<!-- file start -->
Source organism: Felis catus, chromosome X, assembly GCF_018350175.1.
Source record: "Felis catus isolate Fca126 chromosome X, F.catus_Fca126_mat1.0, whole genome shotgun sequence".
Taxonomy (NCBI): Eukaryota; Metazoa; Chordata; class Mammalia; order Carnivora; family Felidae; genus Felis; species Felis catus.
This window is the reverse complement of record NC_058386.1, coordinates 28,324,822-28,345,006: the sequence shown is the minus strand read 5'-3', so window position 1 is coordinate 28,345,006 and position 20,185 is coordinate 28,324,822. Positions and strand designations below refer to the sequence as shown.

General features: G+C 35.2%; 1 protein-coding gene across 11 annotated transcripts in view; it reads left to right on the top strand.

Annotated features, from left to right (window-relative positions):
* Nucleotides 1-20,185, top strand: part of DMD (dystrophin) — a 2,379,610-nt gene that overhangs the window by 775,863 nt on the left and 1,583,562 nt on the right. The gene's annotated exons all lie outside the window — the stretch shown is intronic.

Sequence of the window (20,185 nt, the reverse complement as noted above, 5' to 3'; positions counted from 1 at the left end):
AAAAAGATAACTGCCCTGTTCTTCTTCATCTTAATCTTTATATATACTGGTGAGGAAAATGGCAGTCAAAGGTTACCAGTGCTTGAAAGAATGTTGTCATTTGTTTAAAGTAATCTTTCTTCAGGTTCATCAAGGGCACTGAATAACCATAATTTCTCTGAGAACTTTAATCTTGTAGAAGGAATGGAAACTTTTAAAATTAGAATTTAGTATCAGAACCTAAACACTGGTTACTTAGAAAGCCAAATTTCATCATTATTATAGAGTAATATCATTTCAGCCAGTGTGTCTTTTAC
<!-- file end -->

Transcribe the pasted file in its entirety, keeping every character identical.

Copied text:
Source organism: Felis catus, chromosome X, assembly GCF_018350175.1.
Source record: "Felis catus isolate Fca126 chromosome X, F.catus_Fca126_mat1.0, whole genome shotgun sequence".
Taxonomy (NCBI): Eukaryota; Metazoa; Chordata; class Mammalia; order Carnivora; family Felidae; genus Felis; species Felis catus.
This window is the reverse complement of record NC_058386.1, coordinates 28,324,822-28,345,006: the sequence shown is the minus strand read 5'-3', so window position 1 is coordinate 28,345,006 and position 20,185 is coordinate 28,324,822. Positions and strand designations below refer to the sequence as shown.

General features: G+C 35.2%; 1 protein-coding gene across 11 annotated transcripts in view; it reads left to right on the top strand.

Annotated features, from left to right (window-relative positions):
* Nucleotides 1-20,185, top strand: part of DMD (dystrophin) — a 2,379,610-nt gene that overhangs the window by 775,863 nt on the left and 1,583,562 nt on the right. The gene's annotated exons all lie outside the window — the stretch shown is intronic.

Sequence of the window (20,185 nt, the reverse complement as noted above, 5' to 3'; positions counted from 1 at the left end):
AAAAAGATAACTGCCCTGTTCTTCTTCATCTTAATCTTTATATATACTGGTGAGGAAAATGGCAGTCAAAGGTTACCAGTGCTTGAAAGAATGTTGTCATTTGTTTAAAGTAATCTTTCTTCAGGTTCATCAAGGGCACTGAATAACCATAATTTCTCTGAGAACTTTAATCTTGTAGAAGGAATGGAAACTTTTAAAATTAGAATTTAGTATCAGAACCTAAACACTGGTTACTTAGAAAGCCAAATTTCATCATTATTATAGAGTAATATCATTTCAGCCAGTGTGTCTTTTAC